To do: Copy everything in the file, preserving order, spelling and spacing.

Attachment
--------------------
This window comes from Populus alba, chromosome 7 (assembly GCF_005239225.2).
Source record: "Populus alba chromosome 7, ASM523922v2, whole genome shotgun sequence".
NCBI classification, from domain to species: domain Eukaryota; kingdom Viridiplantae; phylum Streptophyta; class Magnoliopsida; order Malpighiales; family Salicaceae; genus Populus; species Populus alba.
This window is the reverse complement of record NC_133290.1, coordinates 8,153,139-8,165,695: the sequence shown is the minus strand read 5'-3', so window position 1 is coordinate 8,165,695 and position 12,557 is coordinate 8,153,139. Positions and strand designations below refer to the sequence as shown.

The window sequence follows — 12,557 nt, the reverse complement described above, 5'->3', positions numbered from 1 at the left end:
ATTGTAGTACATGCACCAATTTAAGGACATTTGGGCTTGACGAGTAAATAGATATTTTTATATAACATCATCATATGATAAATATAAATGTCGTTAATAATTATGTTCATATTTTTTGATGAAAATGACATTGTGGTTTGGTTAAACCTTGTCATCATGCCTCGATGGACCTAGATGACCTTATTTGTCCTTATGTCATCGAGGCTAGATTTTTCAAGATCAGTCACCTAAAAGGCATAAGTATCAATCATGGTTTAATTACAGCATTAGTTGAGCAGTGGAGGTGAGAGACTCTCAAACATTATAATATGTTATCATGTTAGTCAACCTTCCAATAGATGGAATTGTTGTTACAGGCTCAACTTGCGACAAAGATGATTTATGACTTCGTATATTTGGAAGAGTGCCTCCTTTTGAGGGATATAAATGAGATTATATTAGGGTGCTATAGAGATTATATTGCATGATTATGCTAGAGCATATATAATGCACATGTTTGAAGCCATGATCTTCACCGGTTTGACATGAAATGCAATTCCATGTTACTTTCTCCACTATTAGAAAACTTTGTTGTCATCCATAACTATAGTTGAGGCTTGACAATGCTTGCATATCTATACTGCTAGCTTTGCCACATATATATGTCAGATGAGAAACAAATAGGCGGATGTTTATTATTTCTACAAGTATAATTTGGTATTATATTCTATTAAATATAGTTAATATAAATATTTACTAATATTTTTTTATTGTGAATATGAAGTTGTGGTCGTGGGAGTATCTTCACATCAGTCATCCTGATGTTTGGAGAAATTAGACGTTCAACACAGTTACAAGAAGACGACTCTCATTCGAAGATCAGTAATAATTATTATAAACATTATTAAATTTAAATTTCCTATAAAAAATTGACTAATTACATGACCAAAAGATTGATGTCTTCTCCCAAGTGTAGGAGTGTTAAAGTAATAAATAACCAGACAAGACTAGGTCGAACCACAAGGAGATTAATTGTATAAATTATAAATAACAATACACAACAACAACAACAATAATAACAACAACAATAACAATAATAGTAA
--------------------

This window comes from Populus alba, chromosome 7 (assembly GCF_005239225.2).
Source record: "Populus alba chromosome 7, ASM523922v2, whole genome shotgun sequence".
NCBI classification, from domain to species: domain Eukaryota; kingdom Viridiplantae; phylum Streptophyta; class Magnoliopsida; order Malpighiales; family Salicaceae; genus Populus; species Populus alba.
This window is the reverse complement of record NC_133290.1, coordinates 8,153,139-8,165,695: the sequence shown is the minus strand read 5'-3', so window position 1 is coordinate 8,165,695 and position 12,557 is coordinate 8,153,139. Positions and strand designations below refer to the sequence as shown.

The window sequence follows — 12,557 nt, the reverse complement described above, 5'->3', positions numbered from 1 at the left end:
ATTGTAGTACATGCACCAATTTAAGGACATTTGGGCTTGACGAGTAAATAGATATTTTTATATAACATCATCATATGATAAATATAAATGTCGTTAATAATTATGTTCATATTTTTTGATGAAAATGACATTGTGGTTTGGTTAAACCTTGTCATCATGCCTCGATGGACCTAGATGACCTTATTTGTCCTTATGTCATCGAGGCTAGATTTTTCAAGATCAGTCACCTAAAAGGCATAAGTATCAATCATGGTTTAATTACAGCATTAGTTGAGCAGTGGAGGTGAGAGACTCTCAAACATTATAATATGTTATCATGTTAGTCAACCTTCCAATAGATGGAATTGTTGTTACAGGCTCAACTTGCGACAAAGATGATTTATGACTTCGTATATTTGGAAGAGTGCCTCCTTTTGAGGGATATAAATGAGATTATATTAGGGTGCTATAGAGATTATATTGCATGATTATGCTAGAGCATATATAATGCACATGTTTGAAGCCATGATCTTCACCGGTTTGACATGAAATGCAATTCCATGTTACTTTCTCCACTATTAGAAAACTTTGTTGTCATCCATAACTATAGTTGAGGCTTGACAATGCTTGCATATCTATACTGCTAGCTTTGCCACATATATATGTCAGATGAGAAACAAATAGGCGGATGTTTATTATTTCTACAAGTATAATTTGGTATTATATTCTATTAAATATAGTTAATATAAATATTTACTAATATTTTTTTATTGTGAATATGAAGTTGTGGTCGTGGGAGTATCTTCACATCAGTCATCCTGATGTTTGGAGAAATTAGACGTTCAACACAGTTACAAGAAGACGACTCTCATTCGAAGATCAGTAATAATTATTATAAACATTATTAAATTTAAATTTCCTATAAAAAATTGACTAATTACATGACCAAAAGATTGATGTCTTCTCCCAAGTGTAGGAGTGTTAAAGTAATAAATAACCAGACAAGACTAGGTCGAACCACAAGGAGATTAATTGTATAAATTATAAATAACAATACACAACAACAACAACAATAATAACAACAACAATAACAATAATAGTAA